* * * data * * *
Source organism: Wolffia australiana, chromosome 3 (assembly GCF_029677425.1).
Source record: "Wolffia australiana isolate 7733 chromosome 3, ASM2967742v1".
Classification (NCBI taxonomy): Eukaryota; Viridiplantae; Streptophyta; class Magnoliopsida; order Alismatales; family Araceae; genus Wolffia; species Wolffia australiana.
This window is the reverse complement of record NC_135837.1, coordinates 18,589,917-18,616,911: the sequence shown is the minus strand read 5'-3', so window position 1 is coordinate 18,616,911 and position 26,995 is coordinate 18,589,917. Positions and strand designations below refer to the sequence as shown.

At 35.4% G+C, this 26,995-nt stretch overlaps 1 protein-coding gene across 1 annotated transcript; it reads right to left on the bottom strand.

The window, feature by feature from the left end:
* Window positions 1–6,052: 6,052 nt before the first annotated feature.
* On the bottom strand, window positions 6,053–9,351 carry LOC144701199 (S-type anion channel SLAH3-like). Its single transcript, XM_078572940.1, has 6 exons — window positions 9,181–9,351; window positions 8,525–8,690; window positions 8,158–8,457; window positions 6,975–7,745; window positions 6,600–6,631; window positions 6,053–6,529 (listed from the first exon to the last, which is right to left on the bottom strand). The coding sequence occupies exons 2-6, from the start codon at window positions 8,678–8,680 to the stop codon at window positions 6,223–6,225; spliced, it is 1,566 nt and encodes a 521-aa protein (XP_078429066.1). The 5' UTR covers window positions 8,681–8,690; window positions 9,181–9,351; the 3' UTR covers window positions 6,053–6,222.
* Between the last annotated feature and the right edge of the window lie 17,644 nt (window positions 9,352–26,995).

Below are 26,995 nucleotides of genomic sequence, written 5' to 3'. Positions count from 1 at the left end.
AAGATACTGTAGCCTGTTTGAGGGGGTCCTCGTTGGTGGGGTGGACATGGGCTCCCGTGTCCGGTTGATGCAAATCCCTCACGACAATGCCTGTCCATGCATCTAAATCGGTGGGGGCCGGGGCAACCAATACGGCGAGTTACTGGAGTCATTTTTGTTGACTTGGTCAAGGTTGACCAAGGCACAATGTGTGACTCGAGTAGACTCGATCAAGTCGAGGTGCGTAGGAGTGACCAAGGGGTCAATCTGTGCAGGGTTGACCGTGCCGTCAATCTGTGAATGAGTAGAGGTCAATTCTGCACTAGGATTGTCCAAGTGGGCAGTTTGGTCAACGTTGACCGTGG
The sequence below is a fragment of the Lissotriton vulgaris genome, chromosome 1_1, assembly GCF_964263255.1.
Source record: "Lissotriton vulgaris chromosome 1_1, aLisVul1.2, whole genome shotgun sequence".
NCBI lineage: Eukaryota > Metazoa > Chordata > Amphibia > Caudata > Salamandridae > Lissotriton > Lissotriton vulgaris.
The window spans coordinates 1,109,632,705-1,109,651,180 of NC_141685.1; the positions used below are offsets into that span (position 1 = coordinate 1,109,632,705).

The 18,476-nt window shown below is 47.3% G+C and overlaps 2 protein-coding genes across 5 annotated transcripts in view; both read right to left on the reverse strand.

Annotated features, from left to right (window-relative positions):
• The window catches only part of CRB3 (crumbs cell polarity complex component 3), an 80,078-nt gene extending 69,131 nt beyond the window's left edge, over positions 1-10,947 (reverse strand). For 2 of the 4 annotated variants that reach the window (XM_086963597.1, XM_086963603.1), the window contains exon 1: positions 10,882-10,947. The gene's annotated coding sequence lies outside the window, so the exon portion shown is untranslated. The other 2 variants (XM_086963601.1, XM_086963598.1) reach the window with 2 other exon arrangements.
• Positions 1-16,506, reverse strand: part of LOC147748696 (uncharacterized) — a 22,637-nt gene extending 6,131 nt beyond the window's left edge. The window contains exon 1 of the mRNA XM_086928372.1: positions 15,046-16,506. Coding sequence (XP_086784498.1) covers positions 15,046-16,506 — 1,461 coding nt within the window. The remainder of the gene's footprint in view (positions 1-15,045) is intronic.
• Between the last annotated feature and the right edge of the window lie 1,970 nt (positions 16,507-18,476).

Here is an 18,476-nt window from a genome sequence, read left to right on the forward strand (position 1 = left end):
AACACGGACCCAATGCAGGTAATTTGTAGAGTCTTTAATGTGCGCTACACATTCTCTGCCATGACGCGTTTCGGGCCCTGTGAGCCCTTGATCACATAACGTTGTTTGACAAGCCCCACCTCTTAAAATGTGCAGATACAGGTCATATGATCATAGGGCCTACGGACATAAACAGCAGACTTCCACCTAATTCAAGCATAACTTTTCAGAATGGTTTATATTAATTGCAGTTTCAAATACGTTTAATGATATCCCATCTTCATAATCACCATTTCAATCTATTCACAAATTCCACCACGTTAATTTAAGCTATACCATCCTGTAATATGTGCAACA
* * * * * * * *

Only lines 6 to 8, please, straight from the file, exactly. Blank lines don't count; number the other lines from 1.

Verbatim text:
The window, feature by feature from the left end:
* Window positions 1–6,052: 6,052 nt before the first annotated feature.
* On the bottom strand, window positions 6,053–9,351 carry LOC144701199 (S-type anion channel SLAH3-like). Its single transcript, XM_078572940.1, has 6 exons — window positions 9,181–9,351; window positions 8,525–8,690; window positions 8,158–8,457; window positions 6,975–7,745; window positions 6,600–6,631; window positions 6,053–6,529 (listed from the first exon to the last, which is right to left on the bottom strand). The coding sequence occupies exons 2-6, from the start codon at window positions 8,678–8,680 to the stop codon at window positions 6,223–6,225; spliced, it is 1,566 nt and encodes a 521-aa protein (XP_078429066.1). The 5' UTR covers window positions 8,681–8,690; window positions 9,181–9,351; the 3' UTR covers window positions 6,053–6,222.